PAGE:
Bizarre Things Actually Exist In Nature

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Gyromitra esculenta

This may look like a brain that’s lost its skull, but it’s actually a type of fungus. And despite its strange appearance, the fungus is not that uncommon. Indeed, Gyromitra esculenta can be found across North America and Europe during spring and summer, typically beneath coniferous trees. And although considered a delicacy in some areas, it can be lethal if consumed raw, so proper preparation is paramount.

Snapdragon seed pods

Yes, rather than the remnants of a witch’s enemies, or something similarly spooky, these skull-like seeds are simply snapdragon pods. In fact, they’re what’s left behind once the flower dies. And instead of resembling a dragon’s skull like the actual flower does, they look like human skulls. Which, really, is altogether creepier and more grotesque.

Hooker’s lips

If you stumble upon this tantalizing pair of lips in the rainforests of Central and South America, you probably won’t want to give them a kiss. After all, they’re actually just a flower, known scientifically as Psychotria elata. The plant is more commonly known as “hooker’s lips,” and its odd shape is intended to attract insects to pollinate. Apparently, humans share more with bugs than we’d like to admit.

Creatonotos gangis moth

Have we stumbled on to the set of the next season of Stranger Things? No, this isn’t a creature from the Upside Down, but an absolutely real moth that’s native to Southeast Asia and Australia. This particular moth is a male and has extended its scent glands to attract females. Nature can be terrifyingly weird sometimes.

Spiny oak slug caterpillar

If this is unlike any caterpillar you’ve ever seen before, there’s good reason for it. Yes, this spiny oak slug caterpillar is carrying cocoons of a Braconid wasp, a parasite that lays its eggs underneath the caterpillar’s skin. Once hatched, the Braconid larvae munch through the poor caterpillar’s skin, where they can then spin up these cocoons. Yeah, sorry if you never sleep again.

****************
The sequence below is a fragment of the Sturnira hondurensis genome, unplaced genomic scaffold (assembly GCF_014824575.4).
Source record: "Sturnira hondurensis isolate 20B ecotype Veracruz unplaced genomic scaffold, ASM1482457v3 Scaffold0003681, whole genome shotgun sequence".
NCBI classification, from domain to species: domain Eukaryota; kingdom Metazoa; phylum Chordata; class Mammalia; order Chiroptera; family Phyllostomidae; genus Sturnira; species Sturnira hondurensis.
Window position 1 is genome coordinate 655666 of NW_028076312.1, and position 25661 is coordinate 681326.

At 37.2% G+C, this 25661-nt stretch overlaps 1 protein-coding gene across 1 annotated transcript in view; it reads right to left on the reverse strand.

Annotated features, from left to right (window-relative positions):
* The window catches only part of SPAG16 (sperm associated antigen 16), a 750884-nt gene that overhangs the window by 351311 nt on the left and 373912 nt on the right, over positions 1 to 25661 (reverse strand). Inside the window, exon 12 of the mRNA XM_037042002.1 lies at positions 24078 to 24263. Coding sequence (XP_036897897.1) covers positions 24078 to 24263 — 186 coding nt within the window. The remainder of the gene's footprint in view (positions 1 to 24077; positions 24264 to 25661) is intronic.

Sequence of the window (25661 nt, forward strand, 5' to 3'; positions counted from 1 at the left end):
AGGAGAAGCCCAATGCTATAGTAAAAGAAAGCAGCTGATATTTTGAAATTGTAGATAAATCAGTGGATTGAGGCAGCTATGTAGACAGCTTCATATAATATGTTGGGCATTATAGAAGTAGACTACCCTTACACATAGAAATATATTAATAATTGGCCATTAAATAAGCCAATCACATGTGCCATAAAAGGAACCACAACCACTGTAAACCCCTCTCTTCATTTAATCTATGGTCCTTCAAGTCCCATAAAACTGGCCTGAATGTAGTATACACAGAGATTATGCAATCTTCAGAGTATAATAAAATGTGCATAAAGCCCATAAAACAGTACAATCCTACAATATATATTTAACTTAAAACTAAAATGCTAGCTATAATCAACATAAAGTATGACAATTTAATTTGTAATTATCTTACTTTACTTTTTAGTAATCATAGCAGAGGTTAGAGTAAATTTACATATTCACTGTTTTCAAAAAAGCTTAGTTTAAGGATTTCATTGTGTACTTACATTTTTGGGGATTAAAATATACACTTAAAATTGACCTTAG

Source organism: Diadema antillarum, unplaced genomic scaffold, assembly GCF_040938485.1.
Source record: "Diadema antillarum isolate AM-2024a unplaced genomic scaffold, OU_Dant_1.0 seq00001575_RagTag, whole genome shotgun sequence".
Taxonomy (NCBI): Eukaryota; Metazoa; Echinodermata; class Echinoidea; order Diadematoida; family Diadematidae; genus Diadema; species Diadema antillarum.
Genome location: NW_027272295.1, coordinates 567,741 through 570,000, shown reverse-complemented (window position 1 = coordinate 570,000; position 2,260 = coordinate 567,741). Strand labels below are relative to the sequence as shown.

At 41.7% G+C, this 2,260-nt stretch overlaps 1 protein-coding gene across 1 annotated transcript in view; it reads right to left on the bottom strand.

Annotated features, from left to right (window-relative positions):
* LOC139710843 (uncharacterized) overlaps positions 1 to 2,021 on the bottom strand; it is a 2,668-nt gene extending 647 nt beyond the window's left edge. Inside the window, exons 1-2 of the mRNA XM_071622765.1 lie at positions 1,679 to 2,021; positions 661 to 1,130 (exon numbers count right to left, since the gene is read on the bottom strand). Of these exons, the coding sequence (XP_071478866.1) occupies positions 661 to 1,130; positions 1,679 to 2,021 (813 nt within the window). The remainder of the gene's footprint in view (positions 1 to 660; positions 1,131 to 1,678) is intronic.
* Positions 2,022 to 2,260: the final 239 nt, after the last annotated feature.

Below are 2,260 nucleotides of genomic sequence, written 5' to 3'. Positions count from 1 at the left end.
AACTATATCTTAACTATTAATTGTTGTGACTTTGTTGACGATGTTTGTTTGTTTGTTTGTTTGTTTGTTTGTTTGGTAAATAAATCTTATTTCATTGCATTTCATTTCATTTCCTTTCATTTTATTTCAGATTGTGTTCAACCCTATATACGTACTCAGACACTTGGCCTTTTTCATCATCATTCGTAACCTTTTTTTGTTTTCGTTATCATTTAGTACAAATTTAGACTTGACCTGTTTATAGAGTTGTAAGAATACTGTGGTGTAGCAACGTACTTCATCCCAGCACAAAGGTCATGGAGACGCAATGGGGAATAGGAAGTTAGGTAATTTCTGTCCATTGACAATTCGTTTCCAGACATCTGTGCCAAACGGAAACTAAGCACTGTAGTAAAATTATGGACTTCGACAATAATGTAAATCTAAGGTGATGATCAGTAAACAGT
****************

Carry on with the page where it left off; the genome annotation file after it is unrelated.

Old, dried honey

When a Redditor stumbled upon this “edible, sweet honeycomb-like object” in China, they were baffled as to what it could be. Thanks to a bit of internet sleuthing, though, another user discovered that the original description of “honeycomb-like” wasn’t too far off. After all, this is apparently just honey that’s been dried for three years, after being collected from wild bees in forests.


At first glance, it almost looks like a tiny nuclear explosion has gone off inside this old jar of grape juice. Instead, though, it’s actually just a SCOBY – or more plainly, a symbiotic culture of bacteria and yeast. In some cultures, SCOBYs are actually intentionally produced in tea as a healthy drink. In this case, however, it’s basically just vinegar – but it still looks phenomenally strange.


This odd creature was apparently discovered, along with thousands of others, on a New Zealand beach. The person holding it may have made a huge error in doing so, however – because it’s actually a siphonophore, a jellyfish-like creature with a painful, and possibly lethal, sting. Appropriately, this particular species resembles the man o’ war, a particularly venomous variant.


Don’t worry if you’re finding this slimy little sea slug’s scientific name difficult to pronounce. After all, you could just affectionately refer to it as a “spooky water ghost,” because that’s basically what it is. Alternatively, it’s also been called a “sea elephant.” Either way, it’s weirdly adorable, but totally bizarre, thanks to its camouflaged organs that make it look completely transparent.

Colonial tunicate

No, this isn’t just a shiny orange peel. It’s actually “sea pork,” or a colonial tunicate, so-called because of its tunic-like outer shell. The pork name for the marine creature apparently comes from its resemblance to the meat, although we’re not quite seeing it here. Either way, it’s apparently a delicacy in Japan, though this particular specimen was found on a beach in Maine.